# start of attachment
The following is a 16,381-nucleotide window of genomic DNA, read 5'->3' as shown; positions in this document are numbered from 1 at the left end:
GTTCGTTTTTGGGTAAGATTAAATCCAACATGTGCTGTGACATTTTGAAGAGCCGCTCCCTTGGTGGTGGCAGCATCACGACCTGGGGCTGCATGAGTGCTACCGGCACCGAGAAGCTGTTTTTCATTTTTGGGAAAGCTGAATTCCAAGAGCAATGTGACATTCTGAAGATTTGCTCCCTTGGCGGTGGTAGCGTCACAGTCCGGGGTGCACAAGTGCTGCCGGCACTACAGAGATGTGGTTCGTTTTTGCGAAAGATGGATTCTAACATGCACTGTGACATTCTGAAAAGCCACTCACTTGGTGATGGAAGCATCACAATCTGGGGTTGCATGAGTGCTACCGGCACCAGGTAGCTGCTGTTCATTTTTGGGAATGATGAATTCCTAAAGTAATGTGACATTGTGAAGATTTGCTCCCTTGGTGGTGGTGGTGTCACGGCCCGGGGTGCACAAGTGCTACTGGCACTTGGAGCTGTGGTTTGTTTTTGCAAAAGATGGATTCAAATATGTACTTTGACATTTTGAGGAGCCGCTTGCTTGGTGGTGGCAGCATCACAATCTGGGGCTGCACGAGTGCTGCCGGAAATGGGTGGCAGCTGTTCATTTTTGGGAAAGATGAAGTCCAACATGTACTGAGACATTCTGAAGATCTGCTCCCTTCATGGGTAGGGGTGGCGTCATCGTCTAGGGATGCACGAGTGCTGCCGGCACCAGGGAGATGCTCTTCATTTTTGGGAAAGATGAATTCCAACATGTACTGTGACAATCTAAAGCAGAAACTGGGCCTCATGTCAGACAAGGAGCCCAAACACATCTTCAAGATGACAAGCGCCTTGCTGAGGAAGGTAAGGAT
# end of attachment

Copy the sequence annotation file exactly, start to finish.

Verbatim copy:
The following is a 16,381-nucleotide window of genomic DNA, read 5'->3' as shown; positions in this document are numbered from 1 at the left end:
GTTCGTTTTTGGGTAAGATTAAATCCAACATGTGCTGTGACATTTTGAAGAGCCGCTCCCTTGGTGGTGGCAGCATCACGACCTGGGGCTGCATGAGTGCTACCGGCACCGAGAAGCTGTTTTTCATTTTTGGGAAAGCTGAATTCCAAGAGCAATGTGACATTCTGAAGATTTGCTCCCTTGGCGGTGGTAGCGTCACAGTCCGGGGTGCACAAGTGCTGCCGGCACTACAGAGATGTGGTTCGTTTTTGCGAAAGATGGATTCTAACATGCACTGTGACATTCTGAAAAGCCACTCACTTGGTGATGGAAGCATCACAATCTGGGGTTGCATGAGTGCTACCGGCACCAGGTAGCTGCTGTTCATTTTTGGGAATGATGAATTCCTAAAGTAATGTGACATTGTGAAGATTTGCTCCCTTGGTGGTGGTGGTGTCACGGCCCGGGGTGCACAAGTGCTACTGGCACTTGGAGCTGTGGTTTGTTTTTGCAAAAGATGGATTCAAATATGTACTTTGACATTTTGAGGAGCCGCTTGCTTGGTGGTGGCAGCATCACAATCTGGGGCTGCACGAGTGCTGCCGGAAATGGGTGGCAGCTGTTCATTTTTGGGAAAGATGAAGTCCAACATGTACTGAGACATTCTGAAGATCTGCTCCCTTCATGGGTAGGGGTGGCGTCATCGTCTAGGGATGCACGAGTGCTGCCGGCACCAGGGAGATGCTCTTCATTTTTGGGAAAGATGAATTCCAACATGTACTGTGACAATCTAAAGCAGAAACTGGGCCTCATGTCAGACAAGGAGCCCAAACACATCTTCAAGATGACAAGCGCCTTGCTGAGGAAGGTAAGGAT